Newton Revitalization

This video and article  Province reporter Glenda Luymes posted February 18, 2017. Read the article and view the original post here.

Daughter of slain hockey mom calls grassroots efforts to revitalize Newton ‘silver lining’ to tragedy

Each poem begins with the words “Dear Mom.”

Although her mother will never read them, Rhiannon Paskall writes poems to the woman who was killed three years ago in a crime that continues to impact not only her family, but the community where it took place.

“It’s my way of talking to her,” Rhiannon says, paging through her notebook during an interview at a Newton coffee shop. She orders tea, a nod to her mother and the many cups they shared before her death.

On Dec. 29, 2013, Julie Paskall was waiting for her son outside the Newton arena when she was attacked by a stranger who hit her on the head with a large rock during what appeared to be a botched robbery. Yosef Gopaul, a man with 29 prior criminal convictions, was arrested and eventually sentenced to 12 years in prison for manslaughter.

Three years later, Rhiannon still wonders, “Why didn’t he just ask for her purse?”

Rhiannon and her fiancé, Jonah, often visit Holland Park, near the Paskall home in Surrey City Centre, where a tree was planted in her mother’s honour. They always bring an extra cup of tea. The couple is planning a tea party for their wedding reception later this year.

“She’s a part of everything I do,” said Rhiannon.

The hockey mom has also become part of Newton’s story. The attack caused a significant public outcry over crime in Surrey’s most populous neighbourhood. In the months that followed, several community groups formed to address safety issues and the RCMP increased patrols in the area.

But police statistics show that despite those efforts, violent crimes in Newton rose eight per cent in 2014 and 28 per cent in 2015, due in part to a series of gang-related shootings. Violent crimes didn’t decrease until 2016, when there was a 15 per cent drop.

Many residents of Newton town centre — the area around King George Boulevard and 72nd Avenue — are frustrated by the area’s uninspiring mix of strip malls and vacant lots, which look much the same as they did three years ago.

Those who insist the community has improved focus on qualities that can’t be quantified, like hope and resiliency.

Since her mother’s death, Rhiannon has been drawn to projects and activities that bring fun and joy to the community. She’s become a member of Friends of the Grove, a grassroots group focused on a small wooded area behind the Newton transit exchange, a short distance from the parking lot where her mother was attacked. She learned about the group after they strung lights in the trees and invited her family to the lighting ceremony. She has since joined their bi-weekly poetry meetings.

Rhiannon calls the group “the silver lining to the black cloud” that has hung over her family since her mother’s death. While she doesn’t live in Newton, she wants to make a difference in the community that embraced her in the aftermath of the attack. “They gave me that sense of belonging and the opportunity to get involved.”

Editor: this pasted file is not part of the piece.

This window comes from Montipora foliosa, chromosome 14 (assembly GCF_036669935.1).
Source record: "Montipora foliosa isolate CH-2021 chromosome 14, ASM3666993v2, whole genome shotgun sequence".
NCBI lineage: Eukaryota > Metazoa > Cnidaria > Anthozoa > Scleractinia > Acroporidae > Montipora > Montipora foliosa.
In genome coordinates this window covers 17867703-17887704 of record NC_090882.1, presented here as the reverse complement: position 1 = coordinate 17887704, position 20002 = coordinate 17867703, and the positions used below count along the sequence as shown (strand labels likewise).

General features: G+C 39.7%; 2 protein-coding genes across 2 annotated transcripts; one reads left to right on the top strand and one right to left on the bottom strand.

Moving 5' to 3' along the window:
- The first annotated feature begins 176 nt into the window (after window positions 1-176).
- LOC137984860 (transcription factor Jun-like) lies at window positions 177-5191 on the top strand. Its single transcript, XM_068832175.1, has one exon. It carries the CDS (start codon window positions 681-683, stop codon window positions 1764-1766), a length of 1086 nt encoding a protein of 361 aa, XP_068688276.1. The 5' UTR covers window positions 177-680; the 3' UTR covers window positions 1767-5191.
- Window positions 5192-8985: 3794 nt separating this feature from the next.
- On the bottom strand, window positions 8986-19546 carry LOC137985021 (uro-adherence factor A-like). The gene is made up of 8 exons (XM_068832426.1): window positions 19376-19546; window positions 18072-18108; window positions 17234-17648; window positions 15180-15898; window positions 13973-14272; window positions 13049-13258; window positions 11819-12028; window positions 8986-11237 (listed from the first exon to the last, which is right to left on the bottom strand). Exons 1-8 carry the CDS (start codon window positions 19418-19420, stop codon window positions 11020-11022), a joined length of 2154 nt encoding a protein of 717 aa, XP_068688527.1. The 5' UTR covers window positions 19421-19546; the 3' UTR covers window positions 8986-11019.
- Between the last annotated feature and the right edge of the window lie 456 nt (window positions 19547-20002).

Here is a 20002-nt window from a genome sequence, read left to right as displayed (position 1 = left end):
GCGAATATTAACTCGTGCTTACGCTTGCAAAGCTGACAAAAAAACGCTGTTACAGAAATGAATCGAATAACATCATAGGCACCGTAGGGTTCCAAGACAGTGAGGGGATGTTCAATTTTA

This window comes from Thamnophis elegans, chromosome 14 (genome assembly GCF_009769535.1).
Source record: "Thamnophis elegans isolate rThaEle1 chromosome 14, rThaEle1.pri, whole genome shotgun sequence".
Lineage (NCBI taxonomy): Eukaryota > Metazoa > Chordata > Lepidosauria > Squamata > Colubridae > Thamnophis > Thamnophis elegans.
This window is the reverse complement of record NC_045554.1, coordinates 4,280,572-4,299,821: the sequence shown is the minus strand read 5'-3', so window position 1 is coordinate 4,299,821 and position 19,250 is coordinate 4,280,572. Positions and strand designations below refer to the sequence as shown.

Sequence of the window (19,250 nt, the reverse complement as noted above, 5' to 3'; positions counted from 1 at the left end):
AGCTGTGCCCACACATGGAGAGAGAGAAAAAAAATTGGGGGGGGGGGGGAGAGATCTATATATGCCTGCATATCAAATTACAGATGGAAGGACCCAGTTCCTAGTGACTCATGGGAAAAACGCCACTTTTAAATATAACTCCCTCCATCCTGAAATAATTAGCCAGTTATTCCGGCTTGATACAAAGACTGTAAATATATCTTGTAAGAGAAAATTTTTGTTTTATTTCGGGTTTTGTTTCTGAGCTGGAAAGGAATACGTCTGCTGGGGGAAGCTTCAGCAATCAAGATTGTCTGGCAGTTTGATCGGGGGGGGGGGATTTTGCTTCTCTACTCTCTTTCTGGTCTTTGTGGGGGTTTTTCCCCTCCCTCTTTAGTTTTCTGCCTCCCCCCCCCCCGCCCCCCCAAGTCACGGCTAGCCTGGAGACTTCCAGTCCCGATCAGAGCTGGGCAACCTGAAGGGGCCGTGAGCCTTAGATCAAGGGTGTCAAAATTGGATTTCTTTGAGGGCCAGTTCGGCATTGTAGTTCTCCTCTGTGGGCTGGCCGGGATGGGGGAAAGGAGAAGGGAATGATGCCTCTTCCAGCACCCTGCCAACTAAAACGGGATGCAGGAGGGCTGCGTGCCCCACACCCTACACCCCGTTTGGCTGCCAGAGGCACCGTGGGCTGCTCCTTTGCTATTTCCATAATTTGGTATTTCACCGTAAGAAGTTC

The group’s public art and community events — like carolling in the grove at Christmas — are designed to show that people care about making Newton a welcoming community.

“We’re really place-based,” Friends of the Grove convener David Dalley said. “In this digital age, I think we sometimes lose the importance of physical space.”

During the recent snowstorms, some Newton residents who couldn’t go out for groceries knew they could call Friends of the Grove for help, while those who wanted to help knew who to check in on as the snow fell. After the recent attack at a Quebec City mosque, several community groups, including Friends of the Grove, banded together to write messages of support for Newton’s Muslim residents and dropped them off at the local mosque.

“I think we are a much more resilient community than we were three years ago,” said Dalley. “We’re much more connected.”

Rhiannon often thinks about the cedar trees in the grove and the way their roots travel unseen through the earth. She imagines the roots of her mother’s tree in Holland Park woven with those from the grove.

“Surrey is a big city, but we’re all connected,” she said. “The roots of the grove run through Surrey, not just Newton, and we all need to care about our community. We want our community to be a community.”

Surrey is often called a “city of cities,” containing six distinct communities, including Newton, in a land mass larger than Vancouver, Richmond and Burnaby combined. Divided by the old B.C. Electric rail line and King George Boulevard, Newton sprawls from roughly 120th Street on the west to 152nd Street on the east, and Colebrook Road on the south to 88th Avenue on the north.